The Jane Goodall Institute Australia (JGIA) expresses its heartfelt condolences to the families, friends, and colleagues of six rangers killed (and the seventh injured) while on patrol in Virunga National Park (Democratic Republic of Congo) on the morning of Sunday 10 January 2021. The second attack in less than a year, 17 rangers were also tragically killed in April 2020.
Known as ‘the Congolese Jewel,’ Virunga holds a special place in the hearts of many Jane Goodall Institute (JGI) personnel globally as Africa’s first national park, created in 1925. The park was inscribed on the World Heritage List by UNESCO in 1979 for both geological and ecological values, but has been flagged as a World Heritage site in Danger since 1994 due to civil conflict, invasion, and degradation.
Almost 700 armed rangers patrol the park, known for its incredible natural beauty and being the only place on earth that three types of great apes call home: the eastern chimpanzee, mountain gorilla and eastern lowland gorilla. Over 200 species of mammals live in Virunga National Park including elephants, hippos, okapi and 22 types of primates, plus 109 reptile species and 78 amphibian species. The park boasts a remarkable web of life across an area spanning 790,000 hectares, so much so that some of its over 700 species of birds return from Siberia to spend the winter there every year.
Over 200 rangers have lost their lives at Virunga since its establishment, owing to civil unrest and protracted armed conflict in the region. Armed groups continually seek control of the park’s natural wealth. An official statement from park officials attributes responsibility for this month’s lethal ambush to local Mai-Mai militia.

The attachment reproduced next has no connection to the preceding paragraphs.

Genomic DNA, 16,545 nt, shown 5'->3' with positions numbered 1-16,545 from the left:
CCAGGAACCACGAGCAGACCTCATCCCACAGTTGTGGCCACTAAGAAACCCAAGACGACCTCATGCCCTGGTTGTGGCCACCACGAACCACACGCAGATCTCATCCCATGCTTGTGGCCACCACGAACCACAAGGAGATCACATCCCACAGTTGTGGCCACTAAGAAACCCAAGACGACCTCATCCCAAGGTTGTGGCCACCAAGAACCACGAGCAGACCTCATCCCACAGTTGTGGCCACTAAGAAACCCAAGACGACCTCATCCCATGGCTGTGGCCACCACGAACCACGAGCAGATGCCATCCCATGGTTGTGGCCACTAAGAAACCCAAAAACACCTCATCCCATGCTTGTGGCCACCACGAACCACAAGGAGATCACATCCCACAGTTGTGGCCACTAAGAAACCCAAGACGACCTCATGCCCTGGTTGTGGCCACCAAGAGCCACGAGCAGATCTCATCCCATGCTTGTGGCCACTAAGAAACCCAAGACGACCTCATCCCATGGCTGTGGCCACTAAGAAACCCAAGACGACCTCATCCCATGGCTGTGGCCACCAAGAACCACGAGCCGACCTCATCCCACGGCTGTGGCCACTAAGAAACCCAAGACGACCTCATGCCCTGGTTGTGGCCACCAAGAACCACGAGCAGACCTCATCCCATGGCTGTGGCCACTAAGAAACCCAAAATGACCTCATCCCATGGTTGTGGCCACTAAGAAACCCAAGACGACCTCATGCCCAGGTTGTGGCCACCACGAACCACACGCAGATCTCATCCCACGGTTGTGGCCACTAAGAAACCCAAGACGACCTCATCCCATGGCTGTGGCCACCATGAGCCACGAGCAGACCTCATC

Park rangers are employed by the Congolese Institute for the Conservation of Nature (ICCN). While not bearing military status, the Rangers are a vital part of maintaining peace and security for the park’s human and non-human communities. Virunga’s mountain gorilla populations have not only survived generations of conflict, but owing to the tireless service of their human protectors and ethical ecotourism operations (jeopardised further by the current pandemic) have grown from 480 individuals in 2010 to over 600 individuals in 2019.
UNESCO has issued a statement where it “…once again condemns these atrocious acts which target women and men dedicated to safeguarding our common heritage” while reiterating its commitment to strengthen the security of personnel responsible for the protection of its natural sites.
We acknowledge the sacrifice of the fallen rangers who have paid a terrible price in the execution of their duties, and trust in the resilience of those remaining to continue in their charge.
Written by JGIA Board Director, Macquarie University Law Associate and Champion for the Global Initiative to End Wildlife Crime, Zara Bending:
Image: Virunga National Park